Lester Ellis Colebank was born in Iroquois County, Illinois on January
15, 1894 to Martha Jane McIndoo Colebank and L S Colebank.  He was
the 7th child of 11 children born that people told his mother "You'll never
raise that child" (meaning he would die young) so his mother Martha
had a formal picture taken of him just in case.  
His parents moved to a farm in Riverside Township near Madelia when
he was six or seven years old.  He remembered people on the train
looking at him and feeling of his arms because he was so thin.  He
proved everyone wrong by growing to 6'2 1/2 inches tall and living to be
nearly 80 years old.  His Army discharge papers say that he had gray
eyes, dark brown hair, and a ruddy complexion.
He was brought up in the Madelia Church of Christ and attended rural
school district #4 where he attended through the 8th grade.  He worked
in Nebraska, Colorado, and Idaho and installed water and sewer lines
in towns in Iowa.  He was a partner, owner and operator of an ice
cream parlor in Denver.  He cooked for a crew of men in Idaho.  He
served in the U.S. Army during WWI at Fort Bliss, Texas as a medic with
Ambulance Company #10.  He was a lifelong member of the American
Legion.  He was an avid baseball player and played professionally for
the city of Duluth, Minnesota.  
Lester met his wife Linda at his sister's birthday party.  They were
married March 19th, 1921, in St. James, Minnesota.   He was 27 and
Linda, a schoolteacher, was 26.  They began married life in Madelia
where Lester worked at the Cement & Tile Factory.  In 1924 they moved
to Woodside Township, Polk County in northern Minnesota, where they
rented Linda's half brother Jack's farm.  In 1928 they bought their own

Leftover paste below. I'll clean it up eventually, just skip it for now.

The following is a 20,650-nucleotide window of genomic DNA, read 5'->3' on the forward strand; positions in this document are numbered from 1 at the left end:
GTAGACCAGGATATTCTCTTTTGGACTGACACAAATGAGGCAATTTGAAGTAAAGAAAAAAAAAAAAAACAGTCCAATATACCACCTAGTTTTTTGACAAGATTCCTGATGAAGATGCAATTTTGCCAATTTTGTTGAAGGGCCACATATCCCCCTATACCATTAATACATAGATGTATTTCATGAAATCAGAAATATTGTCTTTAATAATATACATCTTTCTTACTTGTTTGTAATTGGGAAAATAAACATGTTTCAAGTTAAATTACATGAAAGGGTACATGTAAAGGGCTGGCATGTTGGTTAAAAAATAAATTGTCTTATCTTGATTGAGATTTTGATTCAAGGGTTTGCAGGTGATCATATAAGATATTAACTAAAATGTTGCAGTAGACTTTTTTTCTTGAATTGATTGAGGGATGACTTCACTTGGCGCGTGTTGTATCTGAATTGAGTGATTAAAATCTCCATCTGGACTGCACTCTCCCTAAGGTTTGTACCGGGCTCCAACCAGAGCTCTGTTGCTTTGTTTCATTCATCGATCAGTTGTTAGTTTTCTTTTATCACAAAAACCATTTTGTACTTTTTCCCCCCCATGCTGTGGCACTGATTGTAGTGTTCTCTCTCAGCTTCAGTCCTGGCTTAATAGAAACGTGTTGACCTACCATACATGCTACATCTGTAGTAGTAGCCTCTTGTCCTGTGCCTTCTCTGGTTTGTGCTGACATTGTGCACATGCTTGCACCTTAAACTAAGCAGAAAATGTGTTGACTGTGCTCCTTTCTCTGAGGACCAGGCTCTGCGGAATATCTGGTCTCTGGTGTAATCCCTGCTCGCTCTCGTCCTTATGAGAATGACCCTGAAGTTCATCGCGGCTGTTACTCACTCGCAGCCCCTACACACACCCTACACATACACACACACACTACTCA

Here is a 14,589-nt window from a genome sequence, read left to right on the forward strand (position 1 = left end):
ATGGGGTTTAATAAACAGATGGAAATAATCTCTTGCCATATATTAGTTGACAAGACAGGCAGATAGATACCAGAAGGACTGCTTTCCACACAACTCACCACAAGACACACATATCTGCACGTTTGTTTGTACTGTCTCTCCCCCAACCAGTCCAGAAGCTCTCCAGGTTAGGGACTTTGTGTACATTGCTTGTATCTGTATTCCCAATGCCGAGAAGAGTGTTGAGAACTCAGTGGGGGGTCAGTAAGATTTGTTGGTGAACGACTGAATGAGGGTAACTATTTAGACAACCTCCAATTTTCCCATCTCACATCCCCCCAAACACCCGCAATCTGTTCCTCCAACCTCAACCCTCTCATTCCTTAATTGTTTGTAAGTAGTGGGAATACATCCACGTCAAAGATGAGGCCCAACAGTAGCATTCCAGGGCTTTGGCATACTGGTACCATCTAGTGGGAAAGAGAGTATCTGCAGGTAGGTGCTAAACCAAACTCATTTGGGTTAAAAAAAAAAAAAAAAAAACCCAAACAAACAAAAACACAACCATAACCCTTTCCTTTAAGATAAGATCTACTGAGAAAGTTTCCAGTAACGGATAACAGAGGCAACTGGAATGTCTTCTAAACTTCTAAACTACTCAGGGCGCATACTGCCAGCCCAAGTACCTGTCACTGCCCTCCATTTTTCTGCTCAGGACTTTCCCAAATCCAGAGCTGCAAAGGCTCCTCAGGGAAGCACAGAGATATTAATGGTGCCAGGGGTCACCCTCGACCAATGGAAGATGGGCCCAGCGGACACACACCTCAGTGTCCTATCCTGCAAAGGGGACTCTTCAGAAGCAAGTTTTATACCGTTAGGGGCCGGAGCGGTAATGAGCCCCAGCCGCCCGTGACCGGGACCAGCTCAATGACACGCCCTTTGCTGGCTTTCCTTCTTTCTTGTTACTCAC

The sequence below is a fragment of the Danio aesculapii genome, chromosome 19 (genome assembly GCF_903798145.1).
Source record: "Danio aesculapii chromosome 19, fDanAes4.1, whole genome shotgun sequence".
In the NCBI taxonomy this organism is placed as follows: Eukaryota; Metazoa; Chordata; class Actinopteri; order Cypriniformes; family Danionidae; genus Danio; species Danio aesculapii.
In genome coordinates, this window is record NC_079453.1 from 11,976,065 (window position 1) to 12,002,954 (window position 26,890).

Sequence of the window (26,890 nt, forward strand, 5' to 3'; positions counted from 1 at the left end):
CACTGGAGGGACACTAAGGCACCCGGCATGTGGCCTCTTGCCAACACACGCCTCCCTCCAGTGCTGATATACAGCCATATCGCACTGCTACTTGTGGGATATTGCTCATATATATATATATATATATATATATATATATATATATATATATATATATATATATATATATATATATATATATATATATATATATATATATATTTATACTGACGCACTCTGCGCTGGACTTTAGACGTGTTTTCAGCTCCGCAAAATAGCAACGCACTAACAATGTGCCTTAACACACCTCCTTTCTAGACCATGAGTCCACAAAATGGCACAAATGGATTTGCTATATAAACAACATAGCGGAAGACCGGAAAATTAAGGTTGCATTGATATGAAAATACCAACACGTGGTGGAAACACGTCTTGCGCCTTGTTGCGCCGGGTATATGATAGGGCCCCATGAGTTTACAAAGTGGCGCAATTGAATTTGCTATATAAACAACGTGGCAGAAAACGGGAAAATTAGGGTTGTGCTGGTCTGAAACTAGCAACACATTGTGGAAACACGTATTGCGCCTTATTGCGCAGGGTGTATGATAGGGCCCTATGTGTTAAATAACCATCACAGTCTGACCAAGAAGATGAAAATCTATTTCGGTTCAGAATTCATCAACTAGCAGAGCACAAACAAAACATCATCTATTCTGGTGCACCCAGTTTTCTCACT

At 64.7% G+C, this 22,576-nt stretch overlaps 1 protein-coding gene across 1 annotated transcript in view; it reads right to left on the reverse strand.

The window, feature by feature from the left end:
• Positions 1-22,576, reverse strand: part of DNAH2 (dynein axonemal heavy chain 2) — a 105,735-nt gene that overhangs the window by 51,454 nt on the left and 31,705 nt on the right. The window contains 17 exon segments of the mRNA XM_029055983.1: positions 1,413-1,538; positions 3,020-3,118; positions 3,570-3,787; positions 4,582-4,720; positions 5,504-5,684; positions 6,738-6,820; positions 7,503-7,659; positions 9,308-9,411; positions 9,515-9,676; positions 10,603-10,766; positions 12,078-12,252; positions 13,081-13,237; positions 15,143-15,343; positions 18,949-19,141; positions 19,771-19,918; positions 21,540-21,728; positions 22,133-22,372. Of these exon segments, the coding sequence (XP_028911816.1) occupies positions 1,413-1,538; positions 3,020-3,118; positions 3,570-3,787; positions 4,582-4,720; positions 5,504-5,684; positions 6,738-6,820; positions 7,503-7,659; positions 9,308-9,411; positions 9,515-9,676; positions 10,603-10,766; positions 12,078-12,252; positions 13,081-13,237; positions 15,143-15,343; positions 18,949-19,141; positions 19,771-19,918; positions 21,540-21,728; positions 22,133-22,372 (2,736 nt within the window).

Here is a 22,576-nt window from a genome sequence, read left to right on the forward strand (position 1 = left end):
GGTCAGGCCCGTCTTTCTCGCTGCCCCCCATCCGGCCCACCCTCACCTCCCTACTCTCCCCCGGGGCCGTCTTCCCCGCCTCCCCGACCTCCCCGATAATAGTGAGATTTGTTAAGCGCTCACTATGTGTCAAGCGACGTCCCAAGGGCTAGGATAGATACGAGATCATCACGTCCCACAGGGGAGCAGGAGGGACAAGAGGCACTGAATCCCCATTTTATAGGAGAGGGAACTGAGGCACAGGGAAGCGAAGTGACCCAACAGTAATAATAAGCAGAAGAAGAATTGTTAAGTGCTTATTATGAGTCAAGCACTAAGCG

farm 7 miles south of Mentor near Maple Lake where they lived 18
years.  Lester built his own barn in 1929, chicken house in 1930 and
house in 1940.  He and Linda both served on the Woodside District
#156 school board.  They had three children:  Warren, June and
Victoria, born five years apart.
Lester suffered a 'nervous breakdown' in 1937 after he took on the
running of a neighbor's farm as well as his own.  He spent six months
in the state hospital in Fergus Falls.  After he got out the family moved
back to their own farm and Lester was okay the rest of his life except for
a few minor episodes.
In 1946 Lester and Linda moved to a farm 5 miles west of Madelia
where they farmed for 17 more years before moving into town into a
house Lester bought from his parent's estate (the house Barbara lives
in now).  Lester and Linda attended the Baptist Church in Madelia.  
"I remember my dad as being extremely honest," says June.  "He did
not like to go in debt for anything and tried to do everything 'pay as you
go.' He was usually very pleasant and liked to joke.  He got along well
with people and seemed to be well liked.  He was always very neat and
looked nice when dressed up.  My mother always thought he was the
handsomest man she ever knew.  I remember him bringing bouquets
of wildflowers home to my mother that he found out in the field or
woods wherever he was working.  My dad always considered my
mother very smart because she was a schoolteacher. My dad never lost
his hair and never got heavy.  He weighed 190 pounds for many years."
Lester played the harmonica and guitar and sang.  He did his own
repairs on all his farm machinery and automobiles.  He was truly a jack
of all trades.
I (granddaughter Rebecca) remember his infectious laugh (which
always ended in wheezing because he smoked).  He always seemed
jolly and I can't remember him ever yelling at us kids, even though we
made the entire Madelia farm our playground when we went to visit.  He
died from a ruptured aortic aneurism in his abdomen on August 9,
1973, and is buried in Riverside Cemetery in Madelia.

Parts of this article have been taken from the works of family historians:  
"From Whence Came the Colebanks" by Warren Colebank and from
"William Cunningham" by June Blanshan.
L S and Martha Colebank with their 11 children.  Back
row, from left: Bernice, Jessie, Royal, Lester, Elgie,
Jennie, Susie Olive. Front row, from left:   John, Mary
Elizabeth (Lizzie), L S, Martha, Clara, Henry.
Click on the link below to enter Lester's
photo album

Lester and Linda Colebank
Lester (far left) in the Army at Fort Bliss, Texas during WWII.